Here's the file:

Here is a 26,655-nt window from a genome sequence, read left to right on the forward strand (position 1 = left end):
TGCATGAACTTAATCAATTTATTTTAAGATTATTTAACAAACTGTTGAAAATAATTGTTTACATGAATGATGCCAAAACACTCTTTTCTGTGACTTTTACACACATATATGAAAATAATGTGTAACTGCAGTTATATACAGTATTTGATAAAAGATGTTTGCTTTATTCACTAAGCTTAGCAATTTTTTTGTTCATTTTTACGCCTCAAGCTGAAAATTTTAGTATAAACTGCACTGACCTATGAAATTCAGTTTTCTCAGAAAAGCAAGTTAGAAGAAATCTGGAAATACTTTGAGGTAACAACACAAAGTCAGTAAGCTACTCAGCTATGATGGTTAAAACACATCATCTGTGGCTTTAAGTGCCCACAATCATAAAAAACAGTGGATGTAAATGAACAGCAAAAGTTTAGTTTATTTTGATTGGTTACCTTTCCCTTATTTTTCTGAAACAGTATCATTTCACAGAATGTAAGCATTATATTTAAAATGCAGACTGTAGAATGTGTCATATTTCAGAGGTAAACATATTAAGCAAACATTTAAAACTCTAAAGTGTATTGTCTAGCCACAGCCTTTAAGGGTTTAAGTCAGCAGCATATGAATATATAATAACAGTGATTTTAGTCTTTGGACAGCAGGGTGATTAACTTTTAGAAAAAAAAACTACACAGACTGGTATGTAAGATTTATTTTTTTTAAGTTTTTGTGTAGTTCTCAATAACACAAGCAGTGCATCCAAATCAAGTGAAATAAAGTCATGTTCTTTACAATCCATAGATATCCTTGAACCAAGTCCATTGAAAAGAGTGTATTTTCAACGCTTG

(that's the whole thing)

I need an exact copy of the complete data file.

Here is a 26,655-nt window from a genome sequence, read left to right on the forward strand (position 1 = left end):
TGCATGAACTTAATCAATTTATTTTAAGATTATTTAACAAACTGTTGAAAATAATTGTTTACATGAATGATGCCAAAACACTCTTTTCTGTGACTTTTACACACATATATGAAAATAATGTGTAACTGCAGTTATATACAGTATTTGATAAAAGATGTTTGCTTTATTCACTAAGCTTAGCAATTTTTTTGTTCATTTTTACGCCTCAAGCTGAAAATTTTAGTATAAACTGCACTGACCTATGAAATTCAGTTTTCTCAGAAAAGCAAGTTAGAAGAAATCTGGAAATACTTTGAGGTAACAACACAAAGTCAGTAAGCTACTCAGCTATGATGGTTAAAACACATCATCTGTGGCTTTAAGTGCCCACAATCATAAAAAACAGTGGATGTAAATGAACAGCAAAAGTTTAGTTTATTTTGATTGGTTACCTTTCCCTTATTTTTCTGAAACAGTATCATTTCACAGAATGTAAGCATTATATTTAAAATGCAGACTGTAGAATGTGTCATATTTCAGAGGTAAACATATTAAGCAAACATTTAAAACTCTAAAGTGTATTGTCTAGCCACAGCCTTTAAGGGTTTAAGTCAGCAGCATATGAATATATAATAACAGTGATTTTAGTCTTTGGACAGCAGGGTGATTAACTTTTAGAAAAAAAAACTACACAGACTGGTATGTAAGATTTATTTTTTTTAAGTTTTTGTGTAGTTCTCAATAACACAAGCAGTGCATCCAAATCAAGTGAAATAAAGTCATGTTCTTTACAATCCATAGATATCCTTGAACCAAGTCCATTGAAAAGAGTGTATTTTCAACGCTTG